Monday, October 16, 2006

South African broadcaster tries to suppress blacklist inquiry

The South African Broadcasting Corporation (SABC) recently conducted an internal inquiry on allegations that the state broadcaster was blacklisting of commentators and analysts who said unfavorable things about the government.

One of the country's most prestigious newspapers The Daily Mail and Guardian tried to run a copy of the report on its website but the SABC sued to gag the paper from publishing the report on the PUBLIC broadcaster. The case was rightly dismissed and the report is now available on the daily's website.

The SABC tried to only release a seven-page sanitized version of the report.

No wonder.

The paper notes that the damning report confirms the existence of an arbitrary blacklist of outside commentators who should not be consulted and says there is a climate of fear in the broadcaster’s newsrooms. It is scathing about the arbitrary decision-making, the iron-fist rule and the lack of editorial knowledge of the news and current affairs managing director Snuki Zikalala.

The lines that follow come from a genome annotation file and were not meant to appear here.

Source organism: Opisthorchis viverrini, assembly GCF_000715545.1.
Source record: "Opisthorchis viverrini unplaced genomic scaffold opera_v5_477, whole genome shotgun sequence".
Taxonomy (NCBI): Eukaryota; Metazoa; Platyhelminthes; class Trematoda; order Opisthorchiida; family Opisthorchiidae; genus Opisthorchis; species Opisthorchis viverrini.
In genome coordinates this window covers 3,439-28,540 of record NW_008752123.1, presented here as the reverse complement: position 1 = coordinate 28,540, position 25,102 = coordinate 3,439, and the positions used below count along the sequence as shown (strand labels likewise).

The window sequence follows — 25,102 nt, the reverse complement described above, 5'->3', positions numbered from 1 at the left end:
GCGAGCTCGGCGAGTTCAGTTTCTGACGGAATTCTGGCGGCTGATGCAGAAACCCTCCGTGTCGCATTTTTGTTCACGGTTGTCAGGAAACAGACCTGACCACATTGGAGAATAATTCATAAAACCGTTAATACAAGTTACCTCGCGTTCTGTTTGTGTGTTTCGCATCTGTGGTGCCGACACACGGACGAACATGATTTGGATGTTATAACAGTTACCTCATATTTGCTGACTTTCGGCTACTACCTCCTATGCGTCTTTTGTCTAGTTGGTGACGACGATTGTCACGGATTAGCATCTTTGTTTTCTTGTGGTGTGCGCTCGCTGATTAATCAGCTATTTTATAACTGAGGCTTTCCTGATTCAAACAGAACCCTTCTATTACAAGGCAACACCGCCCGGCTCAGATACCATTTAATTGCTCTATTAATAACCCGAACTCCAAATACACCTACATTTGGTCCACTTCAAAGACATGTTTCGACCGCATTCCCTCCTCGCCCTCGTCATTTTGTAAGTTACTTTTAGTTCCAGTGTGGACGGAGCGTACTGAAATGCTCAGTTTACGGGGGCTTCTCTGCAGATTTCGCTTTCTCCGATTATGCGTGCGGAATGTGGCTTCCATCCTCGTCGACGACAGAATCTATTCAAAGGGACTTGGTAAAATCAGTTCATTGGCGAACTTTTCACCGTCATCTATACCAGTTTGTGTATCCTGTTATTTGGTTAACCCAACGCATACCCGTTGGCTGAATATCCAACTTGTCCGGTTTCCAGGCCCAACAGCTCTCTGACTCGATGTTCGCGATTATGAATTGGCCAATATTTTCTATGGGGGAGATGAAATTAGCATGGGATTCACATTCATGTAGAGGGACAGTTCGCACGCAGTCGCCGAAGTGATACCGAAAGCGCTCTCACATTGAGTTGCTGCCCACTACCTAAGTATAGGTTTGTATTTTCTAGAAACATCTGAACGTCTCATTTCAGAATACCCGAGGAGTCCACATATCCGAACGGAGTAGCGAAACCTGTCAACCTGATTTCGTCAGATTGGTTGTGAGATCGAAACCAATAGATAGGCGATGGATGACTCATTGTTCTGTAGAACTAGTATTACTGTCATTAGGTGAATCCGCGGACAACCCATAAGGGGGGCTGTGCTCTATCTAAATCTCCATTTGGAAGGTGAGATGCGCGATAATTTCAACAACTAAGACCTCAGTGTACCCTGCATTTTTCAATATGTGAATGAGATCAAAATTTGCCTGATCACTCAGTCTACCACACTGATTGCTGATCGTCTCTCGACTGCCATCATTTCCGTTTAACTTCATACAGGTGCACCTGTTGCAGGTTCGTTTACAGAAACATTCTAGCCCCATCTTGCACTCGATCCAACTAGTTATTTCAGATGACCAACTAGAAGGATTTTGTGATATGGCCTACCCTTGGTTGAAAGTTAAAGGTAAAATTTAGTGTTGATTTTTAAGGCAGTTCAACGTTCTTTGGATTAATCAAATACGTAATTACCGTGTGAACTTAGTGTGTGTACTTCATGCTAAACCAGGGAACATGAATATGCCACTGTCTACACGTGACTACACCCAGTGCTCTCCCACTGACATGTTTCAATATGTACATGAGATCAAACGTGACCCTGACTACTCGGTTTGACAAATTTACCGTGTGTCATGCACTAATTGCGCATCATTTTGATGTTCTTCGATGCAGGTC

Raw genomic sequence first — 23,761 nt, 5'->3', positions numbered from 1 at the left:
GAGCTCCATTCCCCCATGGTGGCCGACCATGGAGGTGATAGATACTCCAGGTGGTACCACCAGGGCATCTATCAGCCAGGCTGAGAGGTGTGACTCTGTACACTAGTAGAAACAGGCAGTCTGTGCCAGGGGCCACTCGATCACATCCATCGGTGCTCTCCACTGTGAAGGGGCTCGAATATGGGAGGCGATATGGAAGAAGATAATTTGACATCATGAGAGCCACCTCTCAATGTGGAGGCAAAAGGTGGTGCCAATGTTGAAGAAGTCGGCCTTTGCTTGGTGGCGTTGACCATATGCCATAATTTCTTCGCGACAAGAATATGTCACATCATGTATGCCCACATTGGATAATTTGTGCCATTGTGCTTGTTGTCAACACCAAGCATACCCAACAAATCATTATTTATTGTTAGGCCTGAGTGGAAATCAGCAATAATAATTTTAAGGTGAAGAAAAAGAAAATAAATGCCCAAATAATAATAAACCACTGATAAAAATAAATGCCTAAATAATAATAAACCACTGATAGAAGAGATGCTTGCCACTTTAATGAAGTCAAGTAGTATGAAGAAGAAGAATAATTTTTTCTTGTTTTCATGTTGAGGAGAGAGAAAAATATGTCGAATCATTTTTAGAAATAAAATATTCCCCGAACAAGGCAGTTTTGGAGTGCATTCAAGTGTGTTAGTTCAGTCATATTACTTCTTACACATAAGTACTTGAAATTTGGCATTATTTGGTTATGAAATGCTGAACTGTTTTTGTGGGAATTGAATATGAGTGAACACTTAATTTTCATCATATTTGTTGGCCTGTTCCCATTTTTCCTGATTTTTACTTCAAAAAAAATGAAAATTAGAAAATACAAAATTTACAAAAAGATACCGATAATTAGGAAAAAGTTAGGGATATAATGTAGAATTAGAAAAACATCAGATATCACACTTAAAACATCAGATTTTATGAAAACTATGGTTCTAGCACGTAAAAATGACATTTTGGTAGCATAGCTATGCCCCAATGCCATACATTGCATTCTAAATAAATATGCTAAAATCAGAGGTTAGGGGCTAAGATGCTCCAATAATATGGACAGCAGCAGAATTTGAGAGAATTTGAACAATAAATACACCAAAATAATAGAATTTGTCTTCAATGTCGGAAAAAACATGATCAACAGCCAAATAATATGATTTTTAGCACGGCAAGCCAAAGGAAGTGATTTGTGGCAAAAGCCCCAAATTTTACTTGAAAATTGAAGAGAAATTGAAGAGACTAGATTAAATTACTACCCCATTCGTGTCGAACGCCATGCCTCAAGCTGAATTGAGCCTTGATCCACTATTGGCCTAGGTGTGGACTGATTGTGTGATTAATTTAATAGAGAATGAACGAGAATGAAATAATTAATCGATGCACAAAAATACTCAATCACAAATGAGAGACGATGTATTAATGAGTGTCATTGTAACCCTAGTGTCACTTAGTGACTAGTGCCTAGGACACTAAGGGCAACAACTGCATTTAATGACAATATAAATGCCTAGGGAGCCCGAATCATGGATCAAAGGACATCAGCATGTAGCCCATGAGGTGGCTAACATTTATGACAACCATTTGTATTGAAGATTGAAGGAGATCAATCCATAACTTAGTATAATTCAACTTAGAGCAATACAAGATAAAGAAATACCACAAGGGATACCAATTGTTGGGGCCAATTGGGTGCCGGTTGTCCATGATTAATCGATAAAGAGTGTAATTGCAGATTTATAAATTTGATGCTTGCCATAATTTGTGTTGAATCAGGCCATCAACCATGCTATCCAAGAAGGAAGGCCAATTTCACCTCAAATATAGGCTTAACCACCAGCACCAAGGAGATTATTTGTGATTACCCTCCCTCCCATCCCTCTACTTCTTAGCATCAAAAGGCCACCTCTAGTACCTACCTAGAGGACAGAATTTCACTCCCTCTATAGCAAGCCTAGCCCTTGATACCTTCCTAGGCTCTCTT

Bizarrely, the SABC defended its initial decision to not fully publish the report. "[I]t was an internal inquiry and there was no obligation to make the report public," noted a spokesman for the broadcaster. "We have come out with the report, it is only what transpired at the hearings that we are not making public."

So a report on the suppression of information was... suppressed. This can hardly inspire confidence in the public broadcaster.

Fortunately, the country's written press is fairly vibrant. But let's hope they continue to hold the public broadcaster's feet to the fire in order to prevent a return to the bad old days of state propaganda on the airwaves.

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